Still, the likelihood of someone having a video of the 1959 Andre Cluyten performance is nil, and I doubt that we will see the Leonard Bernstein version on DVD real soon (it has been available on VHS), so this is a more than acceptable substitute. Not absolute top drawer stuff by any stretch of the imagination, but at least a better-than-average effort that will please all but the most fastidious.

Transfer Quality


     Being a later release from the Sony range, this transfer is a PAL effort that tries its best to improve upon the source material, but generally fails to succeed. The transfer is presented in an aspect ratio of 1.33:1, and is not 16x9 enhanced.

     The image is reasonably sharp, but suffers somewhat from the usual problems we would expect from a seventeen year video transfer. The depth of field here is not great and so most of the image is out of focus, unless it is the focal point of the image. Consequently, we get to see a lot of nice sharp images of Herbert Von Karajan against a sadly diffuse background and a marginally lacking foreground. When the viewing field is opened up a little, the images tend to be a lot better with much better overall focus and detail. Detail, however, is nothing exceptional irrespective of where the focus lies, whilst shadow detail is at best acceptable. There appears to be something of a problem with grain in the transfer which mitigates against the clarity of the overall transfer. There does not appear to be any significant problems with low level noise in the transfer.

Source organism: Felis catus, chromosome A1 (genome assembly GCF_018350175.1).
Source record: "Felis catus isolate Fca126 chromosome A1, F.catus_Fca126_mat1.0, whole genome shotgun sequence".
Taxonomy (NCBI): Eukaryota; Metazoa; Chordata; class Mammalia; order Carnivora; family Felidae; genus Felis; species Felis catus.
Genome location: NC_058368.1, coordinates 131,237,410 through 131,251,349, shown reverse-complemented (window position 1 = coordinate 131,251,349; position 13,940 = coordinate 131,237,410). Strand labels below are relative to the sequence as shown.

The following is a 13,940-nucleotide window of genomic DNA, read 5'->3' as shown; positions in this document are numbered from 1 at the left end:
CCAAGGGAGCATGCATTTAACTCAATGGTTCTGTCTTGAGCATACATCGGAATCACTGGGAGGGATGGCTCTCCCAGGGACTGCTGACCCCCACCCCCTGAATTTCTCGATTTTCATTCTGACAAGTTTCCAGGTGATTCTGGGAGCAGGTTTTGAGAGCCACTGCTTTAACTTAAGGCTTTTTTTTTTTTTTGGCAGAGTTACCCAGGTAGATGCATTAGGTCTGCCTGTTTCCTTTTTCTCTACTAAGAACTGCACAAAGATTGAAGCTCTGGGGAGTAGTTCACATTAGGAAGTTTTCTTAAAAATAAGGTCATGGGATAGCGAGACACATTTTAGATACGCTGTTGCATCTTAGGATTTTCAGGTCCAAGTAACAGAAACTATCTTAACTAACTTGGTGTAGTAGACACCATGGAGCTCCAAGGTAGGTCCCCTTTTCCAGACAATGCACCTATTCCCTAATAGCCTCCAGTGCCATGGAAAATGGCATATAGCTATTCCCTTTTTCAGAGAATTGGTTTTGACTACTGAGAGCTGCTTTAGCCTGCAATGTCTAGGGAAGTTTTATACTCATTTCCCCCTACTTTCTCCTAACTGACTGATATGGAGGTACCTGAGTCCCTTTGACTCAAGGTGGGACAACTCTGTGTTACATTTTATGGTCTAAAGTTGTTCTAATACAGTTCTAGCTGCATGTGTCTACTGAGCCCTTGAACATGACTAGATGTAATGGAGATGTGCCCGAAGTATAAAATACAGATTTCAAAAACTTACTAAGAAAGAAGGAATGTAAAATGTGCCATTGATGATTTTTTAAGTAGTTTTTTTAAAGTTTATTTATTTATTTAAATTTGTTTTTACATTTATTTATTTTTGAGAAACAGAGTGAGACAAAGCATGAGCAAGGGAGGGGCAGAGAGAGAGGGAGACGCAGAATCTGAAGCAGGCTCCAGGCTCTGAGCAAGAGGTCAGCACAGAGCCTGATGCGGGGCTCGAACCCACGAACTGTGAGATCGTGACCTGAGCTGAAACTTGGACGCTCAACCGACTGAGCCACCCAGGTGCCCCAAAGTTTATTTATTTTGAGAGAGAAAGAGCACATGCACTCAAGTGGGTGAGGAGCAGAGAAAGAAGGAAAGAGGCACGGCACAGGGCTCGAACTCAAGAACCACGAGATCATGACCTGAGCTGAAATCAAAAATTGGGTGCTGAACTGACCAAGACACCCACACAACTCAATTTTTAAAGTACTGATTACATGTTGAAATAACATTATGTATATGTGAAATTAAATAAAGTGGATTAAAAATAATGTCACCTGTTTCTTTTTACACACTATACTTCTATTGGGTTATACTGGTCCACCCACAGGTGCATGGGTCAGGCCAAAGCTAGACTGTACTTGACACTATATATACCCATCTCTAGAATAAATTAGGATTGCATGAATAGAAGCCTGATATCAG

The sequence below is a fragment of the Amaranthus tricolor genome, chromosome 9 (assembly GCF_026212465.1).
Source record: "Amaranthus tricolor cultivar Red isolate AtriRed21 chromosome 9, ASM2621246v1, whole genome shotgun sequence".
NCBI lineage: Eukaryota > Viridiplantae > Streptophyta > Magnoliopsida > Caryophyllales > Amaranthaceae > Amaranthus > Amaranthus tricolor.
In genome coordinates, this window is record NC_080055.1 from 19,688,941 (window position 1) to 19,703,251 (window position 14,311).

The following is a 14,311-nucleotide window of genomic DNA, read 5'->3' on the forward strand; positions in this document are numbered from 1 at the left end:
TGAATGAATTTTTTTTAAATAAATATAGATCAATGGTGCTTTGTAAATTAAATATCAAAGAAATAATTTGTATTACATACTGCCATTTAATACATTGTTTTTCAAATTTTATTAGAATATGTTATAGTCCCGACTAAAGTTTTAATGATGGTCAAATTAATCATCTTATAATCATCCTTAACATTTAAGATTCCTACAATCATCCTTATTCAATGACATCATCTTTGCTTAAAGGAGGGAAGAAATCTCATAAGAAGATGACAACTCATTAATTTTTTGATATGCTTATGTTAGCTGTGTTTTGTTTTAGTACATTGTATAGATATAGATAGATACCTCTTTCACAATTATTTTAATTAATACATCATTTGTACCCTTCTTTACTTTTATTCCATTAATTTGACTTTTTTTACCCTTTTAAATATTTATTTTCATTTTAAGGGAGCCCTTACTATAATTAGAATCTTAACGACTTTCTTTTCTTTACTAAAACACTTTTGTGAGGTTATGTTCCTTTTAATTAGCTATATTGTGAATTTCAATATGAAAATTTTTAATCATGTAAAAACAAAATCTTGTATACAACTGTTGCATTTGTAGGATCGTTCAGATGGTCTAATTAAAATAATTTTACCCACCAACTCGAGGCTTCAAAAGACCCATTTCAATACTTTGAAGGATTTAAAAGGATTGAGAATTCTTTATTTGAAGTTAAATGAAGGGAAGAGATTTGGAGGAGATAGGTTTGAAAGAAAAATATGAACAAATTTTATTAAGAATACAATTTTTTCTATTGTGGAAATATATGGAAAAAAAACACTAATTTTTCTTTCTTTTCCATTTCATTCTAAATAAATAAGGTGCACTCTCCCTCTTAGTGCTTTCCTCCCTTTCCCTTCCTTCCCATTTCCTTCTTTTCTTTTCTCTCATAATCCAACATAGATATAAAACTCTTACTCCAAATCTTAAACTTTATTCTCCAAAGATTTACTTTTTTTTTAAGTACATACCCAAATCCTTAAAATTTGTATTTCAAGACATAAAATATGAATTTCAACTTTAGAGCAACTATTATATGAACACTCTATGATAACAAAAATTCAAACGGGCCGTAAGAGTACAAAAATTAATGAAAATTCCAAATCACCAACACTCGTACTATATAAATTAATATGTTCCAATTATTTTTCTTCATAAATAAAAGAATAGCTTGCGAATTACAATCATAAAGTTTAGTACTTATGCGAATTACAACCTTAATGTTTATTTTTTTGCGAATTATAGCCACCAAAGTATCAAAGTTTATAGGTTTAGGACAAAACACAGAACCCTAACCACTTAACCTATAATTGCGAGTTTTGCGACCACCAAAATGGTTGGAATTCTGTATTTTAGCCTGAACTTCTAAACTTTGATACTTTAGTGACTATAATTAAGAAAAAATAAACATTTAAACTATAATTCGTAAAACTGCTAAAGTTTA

There is not much of a palette of colours offered here, since everyone wears a black suit with a white shirt and a dark tie. Still, the blacks have a nice depth to them even though they tend to be a little too deep compared to the slightly anaemic skin tones on offer. The instruments certainly do not display much in the way of colour tones either. I suppose it conveys the overall feel of the musicians well enough, but a little relief would have been nice. There is something of a problem with flare in the transfer as a result of the lighting reflecting off instruments and at times this is not handled too well. Oversaturation of colour is definitely not an issue here, nor is there any hint of colour bleed.